The following is a summary of the February/March issue of The St. Croix Review:
Robert Russell, in “The Great Freedom Robbery — American Immigration 2019,” exhorts Americans to reevaluate and promote the high value of American citizenship.
Donald Lee, in “Immigration and Self-Governance,” calls on Americans to cherish America’s foundational ideals.
Al Shane, in “Strangers in Our House,” writes that American citizenship should be earned.
Barry MacDonald, in “The New York State Legislature and Abortion,” writes about the denigration of human life that the New York state government his introduced into America.
Allan Brownfeld, in “Promoting Infanticide: An Indication of Indifference to Human Life,” he comments on the passage of a law in New York, and on proposed laws, in Virginia, Rhode Island, and New Mexico, that allow abortion up to the moment of (and even after) the birth of babies; in “Identity Politics: A Threat to the Unity a Diverse Society Requires,” he sounds a warning over the poisonous nature of identity politics, and reminds us of our multi-ethnic and unique American heritage; in “Republicans Used to Oppose Huge Budget Deficits — What Happened?” he laments the Republican Party’s abandonment of central principles.
Paul Kengor, in “Marching for Life: Countering Rove v. Wade’s Escorts,” reveals the daily encounters outside Planned Parenthood clinics — pro-abortion activists “escort” pregnant women past the pro-life activists who attempt to dissuade the women from having the abortions.
Michael S. Swisher, in “Bugaboos of the Chattering Class — Anti-Americanism,” present evidence of virulent animus directed at Middle America by the “soi-disant intelligentsia.”
Gary Welton, in “Eugenics Is Alive and Flourishing in Modern America,” points out the origin of eugenics, it implementation in America, by Margaret Sanger, who founded Planned Parenthood, and its continuation today — minority fetuses are twice as likely to be aborted than white fetuses.
Mark Hendrickson, in “Alexandria Ocasio-Cortez: A Force to Be Reckoned With,” spots a media-savvy talent for power in her, and he hopes she is naïve and not fanatical; in “‘Justice’ Is the Word of the Year, and ‘Social Justice’ Is Its Orwellian Opposite,” he demonstrates how “social justice” is unjust; in “Understanding ‘Democratic Socialism,’” he reveals how our brazen new crop of American socialists take guidance from Marx and Lenin, seeking expropriation and domination; in “Bill of Rights Day 2018: A Time to Reflect,” he illustrates the Founders’ intention to uphold the primacy of individual rights with the Bill of Rights, and he points out their modern-day erosion.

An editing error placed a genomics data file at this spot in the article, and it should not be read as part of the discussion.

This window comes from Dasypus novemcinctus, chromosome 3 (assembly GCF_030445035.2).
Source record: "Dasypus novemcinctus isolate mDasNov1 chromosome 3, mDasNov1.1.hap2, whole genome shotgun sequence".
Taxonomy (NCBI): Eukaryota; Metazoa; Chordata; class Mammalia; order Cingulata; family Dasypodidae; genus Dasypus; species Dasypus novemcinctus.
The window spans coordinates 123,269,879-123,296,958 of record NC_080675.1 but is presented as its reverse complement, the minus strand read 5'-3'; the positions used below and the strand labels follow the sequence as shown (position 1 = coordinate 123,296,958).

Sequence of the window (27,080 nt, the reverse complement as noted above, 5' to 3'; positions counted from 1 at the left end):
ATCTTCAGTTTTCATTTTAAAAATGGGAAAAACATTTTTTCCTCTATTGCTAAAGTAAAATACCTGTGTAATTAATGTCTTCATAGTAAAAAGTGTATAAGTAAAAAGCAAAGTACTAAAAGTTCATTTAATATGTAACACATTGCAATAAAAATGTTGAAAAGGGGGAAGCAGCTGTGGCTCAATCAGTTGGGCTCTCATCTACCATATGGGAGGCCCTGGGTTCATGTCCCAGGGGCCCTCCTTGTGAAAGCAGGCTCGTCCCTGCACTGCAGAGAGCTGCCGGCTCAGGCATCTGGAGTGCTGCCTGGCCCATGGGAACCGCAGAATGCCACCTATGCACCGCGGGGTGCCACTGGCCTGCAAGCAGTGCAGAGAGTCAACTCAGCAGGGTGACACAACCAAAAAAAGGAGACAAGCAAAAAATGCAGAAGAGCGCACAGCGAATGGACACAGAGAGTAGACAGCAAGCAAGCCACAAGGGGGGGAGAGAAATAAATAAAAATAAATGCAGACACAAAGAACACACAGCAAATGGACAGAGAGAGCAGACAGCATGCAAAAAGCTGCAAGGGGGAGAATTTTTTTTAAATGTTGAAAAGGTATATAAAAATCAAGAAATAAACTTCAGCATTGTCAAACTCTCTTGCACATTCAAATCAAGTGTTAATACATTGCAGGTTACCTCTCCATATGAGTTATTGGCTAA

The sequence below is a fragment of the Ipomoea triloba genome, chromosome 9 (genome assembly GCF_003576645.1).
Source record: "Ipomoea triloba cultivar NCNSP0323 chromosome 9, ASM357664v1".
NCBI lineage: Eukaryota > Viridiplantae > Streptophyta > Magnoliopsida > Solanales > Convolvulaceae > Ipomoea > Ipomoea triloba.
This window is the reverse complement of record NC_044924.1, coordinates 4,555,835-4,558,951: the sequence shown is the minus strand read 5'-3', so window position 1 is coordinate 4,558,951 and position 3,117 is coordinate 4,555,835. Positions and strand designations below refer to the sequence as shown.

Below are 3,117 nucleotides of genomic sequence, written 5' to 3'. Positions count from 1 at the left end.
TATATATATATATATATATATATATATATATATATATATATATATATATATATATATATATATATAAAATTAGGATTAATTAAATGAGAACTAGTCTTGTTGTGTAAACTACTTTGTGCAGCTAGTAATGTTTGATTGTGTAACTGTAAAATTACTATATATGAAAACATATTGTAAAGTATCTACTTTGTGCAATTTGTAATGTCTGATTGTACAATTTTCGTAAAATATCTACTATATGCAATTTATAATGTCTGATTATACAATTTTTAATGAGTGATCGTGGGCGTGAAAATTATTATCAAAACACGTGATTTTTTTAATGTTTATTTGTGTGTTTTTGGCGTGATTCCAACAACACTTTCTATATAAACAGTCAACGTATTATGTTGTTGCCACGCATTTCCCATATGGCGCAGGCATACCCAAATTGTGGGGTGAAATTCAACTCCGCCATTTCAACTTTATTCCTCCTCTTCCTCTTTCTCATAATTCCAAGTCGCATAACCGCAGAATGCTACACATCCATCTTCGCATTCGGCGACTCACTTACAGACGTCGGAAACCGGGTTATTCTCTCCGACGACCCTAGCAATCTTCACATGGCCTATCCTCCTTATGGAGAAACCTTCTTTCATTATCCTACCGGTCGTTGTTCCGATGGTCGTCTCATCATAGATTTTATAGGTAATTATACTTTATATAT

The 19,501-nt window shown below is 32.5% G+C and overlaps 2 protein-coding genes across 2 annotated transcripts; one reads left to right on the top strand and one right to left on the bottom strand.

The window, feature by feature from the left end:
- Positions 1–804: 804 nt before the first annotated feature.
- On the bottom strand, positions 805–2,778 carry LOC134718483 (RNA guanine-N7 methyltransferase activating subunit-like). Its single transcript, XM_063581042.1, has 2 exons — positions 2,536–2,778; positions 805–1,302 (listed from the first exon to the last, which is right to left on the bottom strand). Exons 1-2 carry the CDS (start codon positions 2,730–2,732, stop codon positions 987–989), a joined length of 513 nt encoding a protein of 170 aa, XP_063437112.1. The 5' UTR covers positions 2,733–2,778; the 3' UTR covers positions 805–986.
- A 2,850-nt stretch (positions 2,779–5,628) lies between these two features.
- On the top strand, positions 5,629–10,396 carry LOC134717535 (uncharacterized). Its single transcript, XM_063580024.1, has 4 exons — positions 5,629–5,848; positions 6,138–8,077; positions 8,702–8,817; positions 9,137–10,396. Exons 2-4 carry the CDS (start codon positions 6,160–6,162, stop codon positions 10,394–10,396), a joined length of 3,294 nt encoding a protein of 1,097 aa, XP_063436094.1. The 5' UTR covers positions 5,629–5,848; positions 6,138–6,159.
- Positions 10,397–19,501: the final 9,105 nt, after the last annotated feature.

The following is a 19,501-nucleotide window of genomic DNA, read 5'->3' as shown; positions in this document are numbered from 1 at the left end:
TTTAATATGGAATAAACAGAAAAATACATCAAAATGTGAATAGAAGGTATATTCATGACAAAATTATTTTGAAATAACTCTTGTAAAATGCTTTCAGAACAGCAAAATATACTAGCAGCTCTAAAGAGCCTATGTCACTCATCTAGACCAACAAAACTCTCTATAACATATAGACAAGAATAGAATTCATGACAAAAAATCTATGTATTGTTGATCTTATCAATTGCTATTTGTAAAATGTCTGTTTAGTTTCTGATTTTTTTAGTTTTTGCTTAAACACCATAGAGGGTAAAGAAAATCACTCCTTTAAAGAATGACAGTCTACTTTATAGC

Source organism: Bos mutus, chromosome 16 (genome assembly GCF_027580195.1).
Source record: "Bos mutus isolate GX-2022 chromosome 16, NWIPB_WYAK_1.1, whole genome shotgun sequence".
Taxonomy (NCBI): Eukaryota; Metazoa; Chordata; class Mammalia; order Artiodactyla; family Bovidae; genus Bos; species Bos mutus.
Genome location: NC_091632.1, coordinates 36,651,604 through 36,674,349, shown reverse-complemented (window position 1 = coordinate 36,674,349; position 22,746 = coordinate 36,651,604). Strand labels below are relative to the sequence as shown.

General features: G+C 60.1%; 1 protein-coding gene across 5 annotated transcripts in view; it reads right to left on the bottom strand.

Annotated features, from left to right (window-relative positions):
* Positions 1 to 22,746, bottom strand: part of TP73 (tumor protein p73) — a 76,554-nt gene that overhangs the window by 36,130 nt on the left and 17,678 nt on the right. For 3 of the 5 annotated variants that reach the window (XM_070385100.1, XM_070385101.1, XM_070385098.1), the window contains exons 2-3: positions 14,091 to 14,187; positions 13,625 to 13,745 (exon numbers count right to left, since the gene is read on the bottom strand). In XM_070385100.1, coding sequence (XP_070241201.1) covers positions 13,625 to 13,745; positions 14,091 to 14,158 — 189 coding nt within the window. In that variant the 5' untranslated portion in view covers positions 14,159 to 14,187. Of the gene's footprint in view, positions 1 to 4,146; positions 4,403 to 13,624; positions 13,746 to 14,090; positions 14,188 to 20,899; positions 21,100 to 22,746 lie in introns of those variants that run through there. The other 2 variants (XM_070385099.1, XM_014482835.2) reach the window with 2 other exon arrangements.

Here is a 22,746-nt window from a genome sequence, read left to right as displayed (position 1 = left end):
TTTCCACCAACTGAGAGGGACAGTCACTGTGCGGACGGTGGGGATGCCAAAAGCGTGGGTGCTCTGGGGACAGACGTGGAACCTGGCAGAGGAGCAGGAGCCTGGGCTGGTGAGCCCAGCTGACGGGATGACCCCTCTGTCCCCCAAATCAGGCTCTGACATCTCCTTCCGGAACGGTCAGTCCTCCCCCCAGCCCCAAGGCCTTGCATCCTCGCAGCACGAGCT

Earl Tilford, in “Angela Davis and the Rev. Fred L. Shuttlesworth Human Rights Award,” notes that the Birmingham Civil Rights Institute has declined to honor Angela Davis — he recounts Angela Davis’ long history of campus radicalism and violent entanglements.
Richard D. Kocur, in “Healthcare Spending and the National Debt,” demonstrates the folly and impossibility of the latest leftist promise: “Medicare for All.”
Thomas Martin, in “Desiring to Know and Choose and Harmonize,” deploys Aristotle to show students how to bring out the best of themselves.
Judy Appel, in “I Love the Person I Became When I Was with Her,” writes about her daughter, and her daughter’s friends, who spent a year living together and working for the Lutheran Volunteer Corps in Baltimore.
Jigs Gardner, in “Letters from a Conservative Farmer: A Bizarre Episode,” relates his and Jo Ann’s brief stint teaching at a queer and abusive boarding school in the Berkshires.
Jigs Gardner, in “Writers for Conservatives 75: The Riddle of the Sands,” reviews a novel, The Riddle of the Sands, which is a sailing adventure, written by Erskine Childers in 1903.